3 days status post surgery, the patient was evaluated again by the ophthalmology department. Her IOP was noted to be 25 in the right eye and 14 in the left eye. Her pupils were equally round and reactive to light with accommodation (PERRLA), with no relative afferent pupillary defect (RAPD) and no anisocoria. Her lateral canthal sutures were removed to help relieve pressure. Her right upper eyelid was mobile and her lower lid was tense. The patient had limited ductions of the right eye with notable chemosis and edema. It was recommended that the patient have ice water compresses, decadron 8mg Q8h x 3 days, maxitrol ophthalmic ointment QID to the right eye, and continuation of cosopt. The patient’s bed was also elevated 30 degrees.
4 days status post surgery, the patient was evaluated by the surgical trauma and ophthalmology because she reported progressive decreased vision out of her right eye and was in a considerable amount of pain. Her IOP was back up into the mid 30s on repeat evaluations. Diamox IV 500 BID was continued. A paracentesis was done at bedside with 0.1cc removed. Decadron 8mg q6h was recommended because any further orbital swelling may cause further damage. A CT of the orbits was ordered promptly for evaluation as shown in figure 4. The CT demonstrated a right zygomaticomaxillary complex fracture with retrobulbar fat stranding similar to the prior CT scan, with likely resolving hemorrhage. There was an asymmetric prominence of the right superior ophthalmic vein, stable since prior exam. Also noted was fullness and increased density in the region of the right cavernous sinus. These findings raised concern for a possible carotid-cavernous fistula. Vascular congestion or thrombosis was also considered in the differential diagnosis.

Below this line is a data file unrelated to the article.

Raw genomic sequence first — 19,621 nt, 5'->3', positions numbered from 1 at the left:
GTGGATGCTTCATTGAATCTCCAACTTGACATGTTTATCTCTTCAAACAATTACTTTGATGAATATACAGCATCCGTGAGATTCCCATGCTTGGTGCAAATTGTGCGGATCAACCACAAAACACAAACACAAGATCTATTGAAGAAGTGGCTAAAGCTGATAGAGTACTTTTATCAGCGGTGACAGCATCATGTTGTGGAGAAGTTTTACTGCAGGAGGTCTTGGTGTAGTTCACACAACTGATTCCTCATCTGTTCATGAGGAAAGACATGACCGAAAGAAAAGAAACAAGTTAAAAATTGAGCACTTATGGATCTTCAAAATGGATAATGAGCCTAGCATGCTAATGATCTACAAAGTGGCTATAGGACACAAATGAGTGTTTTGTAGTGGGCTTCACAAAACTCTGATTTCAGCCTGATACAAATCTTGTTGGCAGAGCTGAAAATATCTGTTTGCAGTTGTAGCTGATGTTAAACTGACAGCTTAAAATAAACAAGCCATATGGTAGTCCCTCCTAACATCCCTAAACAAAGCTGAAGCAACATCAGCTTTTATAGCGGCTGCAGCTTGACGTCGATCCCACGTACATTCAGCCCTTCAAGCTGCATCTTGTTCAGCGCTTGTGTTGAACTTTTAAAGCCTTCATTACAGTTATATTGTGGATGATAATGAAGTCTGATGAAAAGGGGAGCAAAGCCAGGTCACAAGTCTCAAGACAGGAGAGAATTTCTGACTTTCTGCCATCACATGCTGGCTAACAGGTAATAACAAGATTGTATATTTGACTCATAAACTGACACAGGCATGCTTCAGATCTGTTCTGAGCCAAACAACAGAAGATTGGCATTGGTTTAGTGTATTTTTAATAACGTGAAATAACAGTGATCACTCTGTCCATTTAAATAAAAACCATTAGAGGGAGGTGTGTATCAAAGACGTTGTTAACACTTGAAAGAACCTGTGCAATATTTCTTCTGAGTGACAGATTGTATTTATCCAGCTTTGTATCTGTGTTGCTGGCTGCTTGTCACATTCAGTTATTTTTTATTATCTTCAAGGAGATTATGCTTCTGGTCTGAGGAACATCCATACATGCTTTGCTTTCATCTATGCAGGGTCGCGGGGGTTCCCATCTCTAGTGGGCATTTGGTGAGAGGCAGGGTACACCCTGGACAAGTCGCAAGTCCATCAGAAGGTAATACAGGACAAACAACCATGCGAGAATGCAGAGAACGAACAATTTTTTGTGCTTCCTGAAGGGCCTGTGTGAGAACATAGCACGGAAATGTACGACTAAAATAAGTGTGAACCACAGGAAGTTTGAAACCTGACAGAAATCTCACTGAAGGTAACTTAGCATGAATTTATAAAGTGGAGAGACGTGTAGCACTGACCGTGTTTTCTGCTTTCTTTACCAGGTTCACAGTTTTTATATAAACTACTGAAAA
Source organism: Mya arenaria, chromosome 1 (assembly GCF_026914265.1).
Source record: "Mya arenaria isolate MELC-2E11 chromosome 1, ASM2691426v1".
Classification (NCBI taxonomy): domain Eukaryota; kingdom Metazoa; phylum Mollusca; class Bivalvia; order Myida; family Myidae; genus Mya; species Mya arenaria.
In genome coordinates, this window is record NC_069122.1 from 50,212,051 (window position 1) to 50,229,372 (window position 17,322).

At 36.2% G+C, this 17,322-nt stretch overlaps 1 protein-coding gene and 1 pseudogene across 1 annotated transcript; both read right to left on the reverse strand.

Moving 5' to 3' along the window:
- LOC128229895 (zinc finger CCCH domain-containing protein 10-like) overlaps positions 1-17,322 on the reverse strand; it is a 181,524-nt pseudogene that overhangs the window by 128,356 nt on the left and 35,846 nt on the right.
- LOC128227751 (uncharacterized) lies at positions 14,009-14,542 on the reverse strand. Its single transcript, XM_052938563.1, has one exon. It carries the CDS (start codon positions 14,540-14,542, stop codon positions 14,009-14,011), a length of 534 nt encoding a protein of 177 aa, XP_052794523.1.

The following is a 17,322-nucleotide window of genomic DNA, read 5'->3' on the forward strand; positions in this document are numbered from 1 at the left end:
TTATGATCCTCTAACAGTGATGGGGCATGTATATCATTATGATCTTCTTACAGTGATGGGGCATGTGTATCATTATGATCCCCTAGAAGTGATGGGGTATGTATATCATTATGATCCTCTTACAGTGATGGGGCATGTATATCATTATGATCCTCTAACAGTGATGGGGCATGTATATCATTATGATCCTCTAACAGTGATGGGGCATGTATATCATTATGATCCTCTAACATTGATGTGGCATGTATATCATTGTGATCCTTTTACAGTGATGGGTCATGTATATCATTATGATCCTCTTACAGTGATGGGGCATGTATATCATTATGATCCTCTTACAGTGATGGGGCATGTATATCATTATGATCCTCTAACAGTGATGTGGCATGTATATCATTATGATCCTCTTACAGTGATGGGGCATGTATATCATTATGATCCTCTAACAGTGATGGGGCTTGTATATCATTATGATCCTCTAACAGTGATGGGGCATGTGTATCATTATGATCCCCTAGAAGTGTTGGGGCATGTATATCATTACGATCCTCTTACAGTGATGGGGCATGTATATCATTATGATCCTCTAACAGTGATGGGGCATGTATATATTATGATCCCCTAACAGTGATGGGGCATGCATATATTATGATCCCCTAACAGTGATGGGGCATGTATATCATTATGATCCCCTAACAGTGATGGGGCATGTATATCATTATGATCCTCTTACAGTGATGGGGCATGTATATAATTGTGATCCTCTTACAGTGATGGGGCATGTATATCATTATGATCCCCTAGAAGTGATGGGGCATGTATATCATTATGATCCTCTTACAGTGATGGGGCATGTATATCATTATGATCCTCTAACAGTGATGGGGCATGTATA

Later that same day, a superior cantholysis was performed in the ophthalmology clinic. Figures 5 and 6 represent pictures taken after the cantholysis was done. Significant bleeding was produced during the procedure. Following the procedure her pain level improved but she still could not see well out of her right eye. The motility of her right eye was almost frozen. Her sclera was white and her cornea was clear. Her right eye also demonstrated a resistance to retroplusion with a positive demarcation line of erythema. Also, a harsh orbital bruit was heard when the bell of a stethoscope was placed on her right eye. The ophthalmologist advised to stop the decadron and to start solumedrol 1 g over 1 hour for 3 doses. According to the clinical examination and later confirmed by the radiologist, it was likely that the patient had a carotid cavernous fistula and this would explain why there was no response to steroid therapy. The patient’s case was discussed with the hospital’s interventional neuroradiologist, and a MRI, MRV, and MRA were promptly ordered. Her vision remained guarded and the patient was scheduled for an angiogram the following day. Her thyroid studies and coagulation profile were both within the normal limits.